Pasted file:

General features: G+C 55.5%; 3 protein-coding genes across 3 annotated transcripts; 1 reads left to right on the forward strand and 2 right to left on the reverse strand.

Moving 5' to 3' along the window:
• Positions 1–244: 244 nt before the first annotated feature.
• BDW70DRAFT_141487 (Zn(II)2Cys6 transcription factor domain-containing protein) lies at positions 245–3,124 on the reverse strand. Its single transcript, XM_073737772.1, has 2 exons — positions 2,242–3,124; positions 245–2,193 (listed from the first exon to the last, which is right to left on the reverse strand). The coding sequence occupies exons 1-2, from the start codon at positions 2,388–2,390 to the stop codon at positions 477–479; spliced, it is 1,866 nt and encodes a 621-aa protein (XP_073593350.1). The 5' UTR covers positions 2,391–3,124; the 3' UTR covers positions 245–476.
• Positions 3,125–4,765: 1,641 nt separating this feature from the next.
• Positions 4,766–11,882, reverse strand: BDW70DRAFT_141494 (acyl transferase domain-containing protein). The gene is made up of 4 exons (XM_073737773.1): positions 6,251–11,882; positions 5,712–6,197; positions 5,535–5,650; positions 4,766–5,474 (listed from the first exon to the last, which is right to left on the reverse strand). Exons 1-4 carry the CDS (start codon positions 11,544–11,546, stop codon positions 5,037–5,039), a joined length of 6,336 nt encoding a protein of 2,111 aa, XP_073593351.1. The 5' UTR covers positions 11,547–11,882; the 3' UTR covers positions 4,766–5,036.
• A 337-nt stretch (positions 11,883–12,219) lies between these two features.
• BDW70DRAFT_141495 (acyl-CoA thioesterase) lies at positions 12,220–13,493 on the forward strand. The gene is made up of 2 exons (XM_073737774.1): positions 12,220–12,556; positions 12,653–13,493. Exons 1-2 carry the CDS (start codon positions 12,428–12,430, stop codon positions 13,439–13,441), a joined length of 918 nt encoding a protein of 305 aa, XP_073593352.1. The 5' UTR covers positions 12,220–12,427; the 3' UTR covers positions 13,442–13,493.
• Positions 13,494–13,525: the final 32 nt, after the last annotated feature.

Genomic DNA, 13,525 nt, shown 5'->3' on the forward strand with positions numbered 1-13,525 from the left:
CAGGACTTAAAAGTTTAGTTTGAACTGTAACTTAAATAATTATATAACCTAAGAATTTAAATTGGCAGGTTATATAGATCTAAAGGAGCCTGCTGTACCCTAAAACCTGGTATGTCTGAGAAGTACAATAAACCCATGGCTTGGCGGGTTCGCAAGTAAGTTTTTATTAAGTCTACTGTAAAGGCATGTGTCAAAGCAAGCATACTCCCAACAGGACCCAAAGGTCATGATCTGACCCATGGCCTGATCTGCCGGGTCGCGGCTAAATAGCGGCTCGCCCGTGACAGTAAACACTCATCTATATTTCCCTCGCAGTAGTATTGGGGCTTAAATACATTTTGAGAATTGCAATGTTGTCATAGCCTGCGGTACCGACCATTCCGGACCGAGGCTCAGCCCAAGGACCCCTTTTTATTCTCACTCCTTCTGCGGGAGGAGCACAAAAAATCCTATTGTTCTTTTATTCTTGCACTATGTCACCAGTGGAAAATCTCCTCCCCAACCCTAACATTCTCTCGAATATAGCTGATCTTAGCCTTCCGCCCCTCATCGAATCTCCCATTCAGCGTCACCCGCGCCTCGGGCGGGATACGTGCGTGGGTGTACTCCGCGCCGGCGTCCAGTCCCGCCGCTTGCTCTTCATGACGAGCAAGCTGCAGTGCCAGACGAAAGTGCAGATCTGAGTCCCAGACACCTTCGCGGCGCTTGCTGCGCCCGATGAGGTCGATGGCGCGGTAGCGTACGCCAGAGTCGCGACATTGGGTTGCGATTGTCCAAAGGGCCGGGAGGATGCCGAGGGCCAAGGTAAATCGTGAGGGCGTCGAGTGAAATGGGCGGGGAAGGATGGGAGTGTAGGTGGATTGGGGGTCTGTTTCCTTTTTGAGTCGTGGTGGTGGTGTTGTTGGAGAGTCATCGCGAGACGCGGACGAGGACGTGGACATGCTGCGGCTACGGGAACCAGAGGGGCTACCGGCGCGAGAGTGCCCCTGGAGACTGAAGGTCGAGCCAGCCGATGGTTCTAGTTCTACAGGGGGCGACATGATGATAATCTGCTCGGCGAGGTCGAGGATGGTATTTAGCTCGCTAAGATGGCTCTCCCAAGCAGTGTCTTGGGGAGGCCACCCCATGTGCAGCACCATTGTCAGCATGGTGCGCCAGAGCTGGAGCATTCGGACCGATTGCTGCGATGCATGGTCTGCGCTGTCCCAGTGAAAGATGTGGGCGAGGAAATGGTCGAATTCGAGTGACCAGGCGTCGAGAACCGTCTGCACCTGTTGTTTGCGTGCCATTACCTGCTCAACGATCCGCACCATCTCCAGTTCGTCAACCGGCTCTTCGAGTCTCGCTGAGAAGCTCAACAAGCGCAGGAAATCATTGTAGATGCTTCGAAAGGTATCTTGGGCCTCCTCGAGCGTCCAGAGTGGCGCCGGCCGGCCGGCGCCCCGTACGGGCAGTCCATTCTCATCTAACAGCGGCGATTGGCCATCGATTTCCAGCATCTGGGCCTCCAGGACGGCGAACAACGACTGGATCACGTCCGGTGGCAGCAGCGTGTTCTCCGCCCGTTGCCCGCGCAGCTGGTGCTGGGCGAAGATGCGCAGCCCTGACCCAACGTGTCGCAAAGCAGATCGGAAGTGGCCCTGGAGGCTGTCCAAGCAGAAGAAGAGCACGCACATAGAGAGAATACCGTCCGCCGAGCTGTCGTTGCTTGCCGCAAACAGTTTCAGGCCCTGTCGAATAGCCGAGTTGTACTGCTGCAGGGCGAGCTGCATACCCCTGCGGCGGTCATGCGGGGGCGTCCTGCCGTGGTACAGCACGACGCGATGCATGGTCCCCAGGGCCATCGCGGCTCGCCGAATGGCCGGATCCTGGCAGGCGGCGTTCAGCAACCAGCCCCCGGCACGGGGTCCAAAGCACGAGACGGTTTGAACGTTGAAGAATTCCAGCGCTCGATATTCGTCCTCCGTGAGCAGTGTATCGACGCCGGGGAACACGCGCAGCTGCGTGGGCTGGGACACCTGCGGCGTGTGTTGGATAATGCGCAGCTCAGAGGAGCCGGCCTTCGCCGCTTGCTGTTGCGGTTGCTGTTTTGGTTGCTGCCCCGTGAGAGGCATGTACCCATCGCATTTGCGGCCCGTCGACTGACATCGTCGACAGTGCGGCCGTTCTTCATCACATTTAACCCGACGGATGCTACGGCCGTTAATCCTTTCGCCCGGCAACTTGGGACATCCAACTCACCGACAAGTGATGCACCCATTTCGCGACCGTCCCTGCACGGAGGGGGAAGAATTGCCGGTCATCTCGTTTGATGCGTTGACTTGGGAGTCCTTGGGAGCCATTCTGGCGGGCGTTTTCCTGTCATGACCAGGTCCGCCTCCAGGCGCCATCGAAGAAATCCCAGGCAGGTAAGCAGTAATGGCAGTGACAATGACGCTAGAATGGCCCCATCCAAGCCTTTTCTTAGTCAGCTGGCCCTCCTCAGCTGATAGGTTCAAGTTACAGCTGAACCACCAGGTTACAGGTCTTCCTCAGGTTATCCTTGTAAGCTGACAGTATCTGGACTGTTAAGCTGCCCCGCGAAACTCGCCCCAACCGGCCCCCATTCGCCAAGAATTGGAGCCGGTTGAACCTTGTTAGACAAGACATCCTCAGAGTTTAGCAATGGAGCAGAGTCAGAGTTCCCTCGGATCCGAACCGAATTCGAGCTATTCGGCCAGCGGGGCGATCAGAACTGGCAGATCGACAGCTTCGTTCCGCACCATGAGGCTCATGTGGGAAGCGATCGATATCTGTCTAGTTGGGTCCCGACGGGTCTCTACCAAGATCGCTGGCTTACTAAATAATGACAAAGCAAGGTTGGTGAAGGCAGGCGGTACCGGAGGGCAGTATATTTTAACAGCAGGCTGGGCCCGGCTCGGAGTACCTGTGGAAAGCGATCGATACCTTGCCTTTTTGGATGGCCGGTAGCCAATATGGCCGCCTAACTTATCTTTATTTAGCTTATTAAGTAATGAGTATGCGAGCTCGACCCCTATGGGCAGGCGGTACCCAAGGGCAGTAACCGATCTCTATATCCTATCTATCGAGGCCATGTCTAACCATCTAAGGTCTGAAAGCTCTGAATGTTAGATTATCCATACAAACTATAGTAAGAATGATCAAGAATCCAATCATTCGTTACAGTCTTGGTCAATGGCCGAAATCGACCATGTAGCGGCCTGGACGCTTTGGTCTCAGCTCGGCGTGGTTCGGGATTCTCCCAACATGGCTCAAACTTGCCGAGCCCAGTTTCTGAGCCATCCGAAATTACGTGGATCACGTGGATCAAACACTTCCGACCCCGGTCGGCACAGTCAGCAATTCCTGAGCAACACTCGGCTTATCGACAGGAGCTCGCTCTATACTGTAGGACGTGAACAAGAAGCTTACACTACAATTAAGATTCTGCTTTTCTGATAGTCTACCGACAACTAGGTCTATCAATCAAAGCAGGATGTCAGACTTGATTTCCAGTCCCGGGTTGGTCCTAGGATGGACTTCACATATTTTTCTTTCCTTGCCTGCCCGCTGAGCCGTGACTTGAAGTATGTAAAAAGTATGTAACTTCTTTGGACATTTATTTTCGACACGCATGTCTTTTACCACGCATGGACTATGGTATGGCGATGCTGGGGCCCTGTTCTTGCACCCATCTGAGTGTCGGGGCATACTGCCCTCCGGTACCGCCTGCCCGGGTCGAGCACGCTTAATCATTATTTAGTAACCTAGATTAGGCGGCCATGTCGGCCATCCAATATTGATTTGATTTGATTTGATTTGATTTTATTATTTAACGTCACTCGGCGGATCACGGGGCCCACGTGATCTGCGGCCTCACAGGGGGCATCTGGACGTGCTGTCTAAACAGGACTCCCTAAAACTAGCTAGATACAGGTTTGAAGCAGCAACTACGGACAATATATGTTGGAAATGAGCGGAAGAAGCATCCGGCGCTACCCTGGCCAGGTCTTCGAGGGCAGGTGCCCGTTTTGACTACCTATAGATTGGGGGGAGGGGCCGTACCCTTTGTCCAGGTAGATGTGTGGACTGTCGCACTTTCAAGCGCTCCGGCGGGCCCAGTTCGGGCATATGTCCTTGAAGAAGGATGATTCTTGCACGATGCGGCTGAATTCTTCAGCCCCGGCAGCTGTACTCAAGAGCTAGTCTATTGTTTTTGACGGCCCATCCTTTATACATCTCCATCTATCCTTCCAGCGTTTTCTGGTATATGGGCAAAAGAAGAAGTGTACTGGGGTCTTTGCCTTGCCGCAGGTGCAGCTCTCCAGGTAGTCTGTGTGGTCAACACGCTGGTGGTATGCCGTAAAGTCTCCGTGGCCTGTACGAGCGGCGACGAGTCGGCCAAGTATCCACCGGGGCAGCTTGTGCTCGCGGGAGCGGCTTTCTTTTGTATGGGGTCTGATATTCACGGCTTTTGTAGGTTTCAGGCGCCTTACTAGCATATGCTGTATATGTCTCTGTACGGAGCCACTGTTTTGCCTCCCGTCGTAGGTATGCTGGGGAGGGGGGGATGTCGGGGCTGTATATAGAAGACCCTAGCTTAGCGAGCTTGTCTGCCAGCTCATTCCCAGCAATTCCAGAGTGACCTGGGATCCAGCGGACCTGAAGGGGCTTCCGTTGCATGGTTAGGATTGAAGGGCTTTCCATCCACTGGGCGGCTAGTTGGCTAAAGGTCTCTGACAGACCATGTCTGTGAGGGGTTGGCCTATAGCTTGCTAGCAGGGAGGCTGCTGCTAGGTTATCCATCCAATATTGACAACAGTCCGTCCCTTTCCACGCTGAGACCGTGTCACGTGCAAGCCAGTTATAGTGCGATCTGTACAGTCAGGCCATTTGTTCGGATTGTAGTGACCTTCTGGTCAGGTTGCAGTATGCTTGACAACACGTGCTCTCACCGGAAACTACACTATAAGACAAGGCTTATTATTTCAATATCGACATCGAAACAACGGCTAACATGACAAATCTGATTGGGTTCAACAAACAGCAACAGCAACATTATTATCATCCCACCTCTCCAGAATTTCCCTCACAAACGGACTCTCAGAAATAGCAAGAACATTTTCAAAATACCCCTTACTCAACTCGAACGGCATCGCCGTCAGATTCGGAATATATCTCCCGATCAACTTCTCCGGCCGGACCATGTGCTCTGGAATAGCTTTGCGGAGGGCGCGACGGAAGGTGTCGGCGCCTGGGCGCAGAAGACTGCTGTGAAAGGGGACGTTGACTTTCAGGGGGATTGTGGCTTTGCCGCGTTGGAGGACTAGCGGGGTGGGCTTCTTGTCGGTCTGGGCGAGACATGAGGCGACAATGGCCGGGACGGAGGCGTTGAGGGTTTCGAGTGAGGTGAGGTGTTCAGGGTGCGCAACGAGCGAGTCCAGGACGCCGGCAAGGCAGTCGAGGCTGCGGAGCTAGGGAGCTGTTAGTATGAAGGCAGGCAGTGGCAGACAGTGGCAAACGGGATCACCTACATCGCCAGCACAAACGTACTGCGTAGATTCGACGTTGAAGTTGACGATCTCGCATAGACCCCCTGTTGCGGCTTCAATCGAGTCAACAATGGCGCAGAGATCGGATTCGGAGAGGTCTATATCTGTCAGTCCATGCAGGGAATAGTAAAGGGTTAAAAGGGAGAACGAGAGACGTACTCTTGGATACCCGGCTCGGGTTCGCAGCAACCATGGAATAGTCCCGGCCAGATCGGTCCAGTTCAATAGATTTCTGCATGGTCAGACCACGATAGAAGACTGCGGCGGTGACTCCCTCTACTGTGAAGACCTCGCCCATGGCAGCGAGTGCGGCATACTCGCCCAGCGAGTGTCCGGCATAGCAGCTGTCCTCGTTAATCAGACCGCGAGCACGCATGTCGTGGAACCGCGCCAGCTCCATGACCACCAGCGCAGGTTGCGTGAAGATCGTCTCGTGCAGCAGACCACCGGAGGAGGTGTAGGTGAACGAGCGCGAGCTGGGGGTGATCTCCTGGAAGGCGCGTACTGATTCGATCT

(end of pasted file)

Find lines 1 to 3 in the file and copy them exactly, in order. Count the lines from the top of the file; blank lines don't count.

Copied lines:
General features: G+C 55.5%; 3 protein-coding genes across 3 annotated transcripts; 1 reads left to right on the forward strand and 2 right to left on the reverse strand.

Moving 5' to 3' along the window:
• Positions 1–244: 244 nt before the first annotated feature.